Mountainous Nagorno-Karabakh, smaller than the U.S. state of Delaware, has significant cultural importance to both Armenians and Azeris. It had a substantial degree of autonomy within Azerbaijan when it was part of the Soviet Union. As the USSR deteriorated, Armenian separatist unrest broke out, later turning into a full-scale war after the Soviet Union collapsed.

Most of the Azeri population was driven out by the end of the fighting in 1994. Ethnic Armenian forces backed by Armenia took control not only of Nagorno-Karabakh itself but of sizable surrounding Azerbaijani areas.

For the next quarter-century, Nagorno-Karabakh was a “frozen conflict,” with Armenian and Azerbaijani forces facing off across a no man’s land and occasional clashes. In September 2020, Azerbaijan launched a full-scale assault to take the region. The fierce fighting lasted six weeks.

The war ended with a Russia-brokered armistice under which Azerbaijan regained control of parts of Nagorno-Karabakh and all the surrounding territory previously occupied by Armenians. Russia sent a peacekeeping force of 2,000 troops to maintain order, including ensuring that the Lachin Corridor remained open.

CURRENT TROUBLE

In mid-December, Azeris claiming to be environmental activists began blocking the road, saying they were protesting illegitimate mining by Armenians. Armenia contends the protests are orchestrated by Azerbaijan. In turn, Azerbaijan alleges that Armenians have used the corridor to transport land mines into Nagorno-Karabakh in violation of the armistice terms.

After more than a month of blockages, food shortages in Nagorno-Karabakh have become severe as reserves run low. The local government on Friday implemented a coupon system allowing only limited purchases of rice, pasta, buckwheat, sugar and sunflower oil. Local authorities have called for a humanitarian airlift for critical supplies, but Azerbaijan hasn’t given authorization for the region’s airport to operate.

Azerbaijan also has sporadically cut gas supplies to Nagorno-Karabakh — most recently on Saturday evening — and electricity supplies are reduced.

Although Russia is tasked with ensuring the Lachin Corridor’s operation, it has taken no overt action to end the blockade.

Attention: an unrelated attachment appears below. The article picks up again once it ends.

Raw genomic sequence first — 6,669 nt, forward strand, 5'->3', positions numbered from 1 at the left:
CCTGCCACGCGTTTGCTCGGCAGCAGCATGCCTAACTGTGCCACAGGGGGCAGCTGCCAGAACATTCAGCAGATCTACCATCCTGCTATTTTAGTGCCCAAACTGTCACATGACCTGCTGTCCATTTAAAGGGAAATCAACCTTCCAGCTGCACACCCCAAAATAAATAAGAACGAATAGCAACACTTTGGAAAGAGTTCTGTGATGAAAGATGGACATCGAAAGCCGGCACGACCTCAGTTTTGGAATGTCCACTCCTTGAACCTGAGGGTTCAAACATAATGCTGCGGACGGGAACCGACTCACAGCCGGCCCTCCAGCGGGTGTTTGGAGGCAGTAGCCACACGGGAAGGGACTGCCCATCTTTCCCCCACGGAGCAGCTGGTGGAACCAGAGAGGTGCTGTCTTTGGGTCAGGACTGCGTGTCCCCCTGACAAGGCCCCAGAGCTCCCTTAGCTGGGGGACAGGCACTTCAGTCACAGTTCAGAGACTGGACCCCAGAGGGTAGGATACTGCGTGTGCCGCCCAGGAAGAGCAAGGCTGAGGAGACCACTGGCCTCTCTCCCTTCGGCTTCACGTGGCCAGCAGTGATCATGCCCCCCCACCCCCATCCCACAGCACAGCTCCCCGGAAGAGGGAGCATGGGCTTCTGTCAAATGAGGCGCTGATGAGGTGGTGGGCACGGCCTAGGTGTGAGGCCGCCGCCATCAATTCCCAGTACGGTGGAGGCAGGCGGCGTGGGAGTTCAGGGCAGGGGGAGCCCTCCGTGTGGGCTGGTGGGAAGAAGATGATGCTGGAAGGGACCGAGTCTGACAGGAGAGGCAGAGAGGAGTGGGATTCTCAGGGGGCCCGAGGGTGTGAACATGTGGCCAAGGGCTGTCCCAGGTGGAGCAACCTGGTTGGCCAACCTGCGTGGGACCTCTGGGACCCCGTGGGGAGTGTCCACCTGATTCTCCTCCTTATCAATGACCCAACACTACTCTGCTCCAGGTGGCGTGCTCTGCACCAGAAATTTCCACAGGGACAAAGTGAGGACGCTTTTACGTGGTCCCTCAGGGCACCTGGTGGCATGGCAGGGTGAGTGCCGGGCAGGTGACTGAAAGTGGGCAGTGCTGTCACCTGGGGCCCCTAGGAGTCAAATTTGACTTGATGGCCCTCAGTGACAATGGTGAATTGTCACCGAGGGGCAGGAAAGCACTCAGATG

The European Parliament has called for Russian peacekeepers to be replaced by a mission from the Organization for Security and Cooperation in Europe — even though it criticized the OSCE for failing to resolve Nagorno-Karabakh’s status during the decades that preceded the 2020 war.

CONSEQUENCES

With its attention focused on the fighting in Ukraine, Russia has taken a wait-and-see approach to the Lachin Corridor blockade, angering Armenia. Prime Minister Nikol Pashinyan this month refused to allow Armenia to host military exercises of the Russia-led Collective Security Treaty Organization alliance, saying that “Russia’s military presence in Armenia not only fails to guarantee its security, but it raises security threats for Armenia.” Armenia hosts a Russian military base.

Russia’s involvement in ending the 2020 war was seen as a significant accomplishment that boosted its influence in the region. The esteem it gained could be lost if it doesn’t take stronger measures to open up the road.

Pashinyan’s assenting to the Russia-brokered agreement to end the fighting was widely unpopular in Armenia, with opponents accusing him of being a traitor and large protests demanding his resignation. Failure to resolve the current dispute, leaving Nagorno-Karabakh’s Armenians suffering and isolated, could provoke new unrest — and Pashinyan is aware of the potential power of such protests, having become prime minister himself on the heels of large demonstrations in 2018.

Copyright © The Associated Press. All rights reserved. This material may not be published, broadcast, rewritten or redistributed.

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EXPLAINER: Tensions high over isolated Azerbaijan region